The other night I went to bed with the sound of wailing from a funeral not far away. I woke up to the same wailing in the morning. A woman had died during the birth of her fifth child. The child also died. She was having the child at the local community hospital, which has little facilities and by the time they considered transferring her to the regional hospital 40 kilometres away, it was too late. I don’t know the cause of death but people rarely know what relatives die from, even in such clear situations as birthing.
When seeing patients, I always try and find out what relatives die from. It can be useful in a homeopathic evaluation when looking at family history. But most people have no idea what relatives die from, even when itinvolves young children. They are hardly ever told and obviously in some cases, wouldn’t understand even if they were. Doctors generally have no obligation to tell people, so mostly, the answers I get are very vague. He died of headache, stomachache, diarrhea, etc. People are more willing to admit now if a relative died from AIDS but before, when the stigma was greater, this was also mostly denied. It is interesting to compare with the obsession to know that we have in Europe or North America, as if death is more of an affront to our senses than here in Africa where death seems to be a daily experience for many people. There is always someone dying and if a death occurs to someone you know, then you have to stop working and have to attend the funeral. It doesn’t matter what you are doing, it is a profound disrespect to keep working in any way, even if simply farming to eat.
As death is so common, it is much more accepted, and the fact of not knowing how someone dies gives the fatalism around death an even greater mystery. It is God’s will, after all. On the other hand, Western culture has more fear around death, and it is more controlled, sanitized and quarantined from daily life. We seek to overcome even death with hospitals keeping people alive until the bitter end and euthanasia laws still relatively unaccepted. Death is an affront to modern civilization and yet, especially in the USA, more people are dying from cancer than ever before.
In Malawi the vast majority of those who die are buried the next day as people can’t afford embalming. So the body needs to be buried quickly. Relatives will come from all over the country immediately and if the distances are very far, the funeral will go on for many days as relatives come to visit and neighbors need to be there to share their grief.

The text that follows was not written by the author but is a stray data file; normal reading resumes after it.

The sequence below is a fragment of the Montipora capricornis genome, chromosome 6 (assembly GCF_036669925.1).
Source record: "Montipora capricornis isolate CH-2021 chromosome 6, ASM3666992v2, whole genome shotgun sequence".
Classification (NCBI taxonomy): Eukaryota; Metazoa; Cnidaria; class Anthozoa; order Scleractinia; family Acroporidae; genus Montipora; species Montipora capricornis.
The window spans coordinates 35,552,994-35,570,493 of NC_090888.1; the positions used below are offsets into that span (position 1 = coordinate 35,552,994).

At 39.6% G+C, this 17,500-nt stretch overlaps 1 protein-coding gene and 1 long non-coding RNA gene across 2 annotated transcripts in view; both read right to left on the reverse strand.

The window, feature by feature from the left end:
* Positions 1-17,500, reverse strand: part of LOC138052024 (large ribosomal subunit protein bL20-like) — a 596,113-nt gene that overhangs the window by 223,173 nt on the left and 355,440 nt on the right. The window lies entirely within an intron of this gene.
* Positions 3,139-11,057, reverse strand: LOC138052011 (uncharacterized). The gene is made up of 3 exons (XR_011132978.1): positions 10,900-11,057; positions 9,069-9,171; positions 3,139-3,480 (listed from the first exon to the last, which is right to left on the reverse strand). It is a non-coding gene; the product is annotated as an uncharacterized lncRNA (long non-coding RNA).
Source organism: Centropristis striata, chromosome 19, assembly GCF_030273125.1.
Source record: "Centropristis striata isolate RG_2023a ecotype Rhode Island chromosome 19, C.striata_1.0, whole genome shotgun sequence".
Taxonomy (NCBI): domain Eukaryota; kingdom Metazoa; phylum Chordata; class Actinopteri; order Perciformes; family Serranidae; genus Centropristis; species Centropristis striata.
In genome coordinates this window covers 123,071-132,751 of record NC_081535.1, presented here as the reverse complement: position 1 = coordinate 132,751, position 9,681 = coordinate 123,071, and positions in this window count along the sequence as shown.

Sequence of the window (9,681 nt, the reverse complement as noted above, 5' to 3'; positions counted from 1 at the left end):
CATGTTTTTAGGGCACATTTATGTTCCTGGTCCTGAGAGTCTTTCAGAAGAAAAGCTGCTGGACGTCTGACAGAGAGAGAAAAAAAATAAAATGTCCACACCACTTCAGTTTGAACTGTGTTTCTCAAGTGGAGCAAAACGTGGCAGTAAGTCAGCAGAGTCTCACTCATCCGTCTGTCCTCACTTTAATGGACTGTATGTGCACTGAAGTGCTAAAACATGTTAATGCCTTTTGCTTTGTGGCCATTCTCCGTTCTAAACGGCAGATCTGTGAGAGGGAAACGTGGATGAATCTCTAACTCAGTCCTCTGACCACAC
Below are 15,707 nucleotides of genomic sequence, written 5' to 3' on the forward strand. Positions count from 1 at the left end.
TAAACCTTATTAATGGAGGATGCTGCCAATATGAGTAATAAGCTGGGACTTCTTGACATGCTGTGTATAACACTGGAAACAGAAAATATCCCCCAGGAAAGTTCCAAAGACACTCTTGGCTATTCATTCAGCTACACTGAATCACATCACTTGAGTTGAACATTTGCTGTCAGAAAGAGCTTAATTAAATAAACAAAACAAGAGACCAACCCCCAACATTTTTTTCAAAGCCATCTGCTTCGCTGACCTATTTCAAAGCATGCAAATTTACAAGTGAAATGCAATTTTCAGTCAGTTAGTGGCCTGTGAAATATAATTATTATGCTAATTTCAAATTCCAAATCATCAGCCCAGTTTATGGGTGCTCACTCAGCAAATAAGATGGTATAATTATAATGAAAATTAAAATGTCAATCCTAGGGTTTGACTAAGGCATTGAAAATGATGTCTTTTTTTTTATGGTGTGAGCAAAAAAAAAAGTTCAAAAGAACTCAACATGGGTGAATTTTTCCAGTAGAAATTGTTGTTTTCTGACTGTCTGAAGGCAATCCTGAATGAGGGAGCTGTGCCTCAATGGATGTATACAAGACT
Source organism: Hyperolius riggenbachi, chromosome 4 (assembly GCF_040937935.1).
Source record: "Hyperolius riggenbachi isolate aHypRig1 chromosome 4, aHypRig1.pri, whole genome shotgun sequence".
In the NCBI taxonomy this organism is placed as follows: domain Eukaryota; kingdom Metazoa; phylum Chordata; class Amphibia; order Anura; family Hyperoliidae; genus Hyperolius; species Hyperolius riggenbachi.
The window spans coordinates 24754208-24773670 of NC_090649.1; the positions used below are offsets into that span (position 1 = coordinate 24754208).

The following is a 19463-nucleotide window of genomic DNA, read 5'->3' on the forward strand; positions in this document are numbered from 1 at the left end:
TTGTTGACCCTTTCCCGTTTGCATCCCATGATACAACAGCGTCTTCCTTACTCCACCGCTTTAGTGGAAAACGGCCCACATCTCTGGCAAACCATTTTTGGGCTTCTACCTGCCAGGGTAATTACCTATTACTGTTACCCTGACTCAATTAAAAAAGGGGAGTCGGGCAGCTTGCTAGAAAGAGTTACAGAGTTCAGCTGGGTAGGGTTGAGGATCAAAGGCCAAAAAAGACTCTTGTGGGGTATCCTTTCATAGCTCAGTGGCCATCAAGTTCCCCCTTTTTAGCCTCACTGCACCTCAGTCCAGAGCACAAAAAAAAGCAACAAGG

In Ghana, if one can afford it, or even if one cannot, the body is embalmed or frozen until the funeral date, which can be months later, giving families time to raise the capital needed. Funerals are expensive business and Ghana is famous for its wild coffin designs. You name the image, a coffin can be found imitating it. Cadillacs, Dolphins, Elephants, Rockets, whatever, it is there. The bigger the funeral, the more respect it denotes to the diseased and so families want to show how much respect a relative had in the community by putting on the biggest possible show. I went to one funeral of a local chief and when I entered the room, he was to be found sitting up in a chair, dressed in his finest regalia, the whole room decorated with fine materials. He was frozen solid, having been in deep freeze for a few months. Funerals cost poor families so much they go into debt for years. What Indians do for weddings, Ghanains do for funerals. Even the government is trying to persuade them not to spend so much money on them. They tend not to spend so much money in Malawi.
Surrounding the story of the death of the pregnant woman is that it was found out that the husband had been going with another woman during the pregnancy of his wife, a no no in this society, so her mother in law was blaming the death of her daughter onto the husband and it was creating much anguish all around. She was wanting to take the four children but the father was insisting he take them. I don’t know what happened in the end.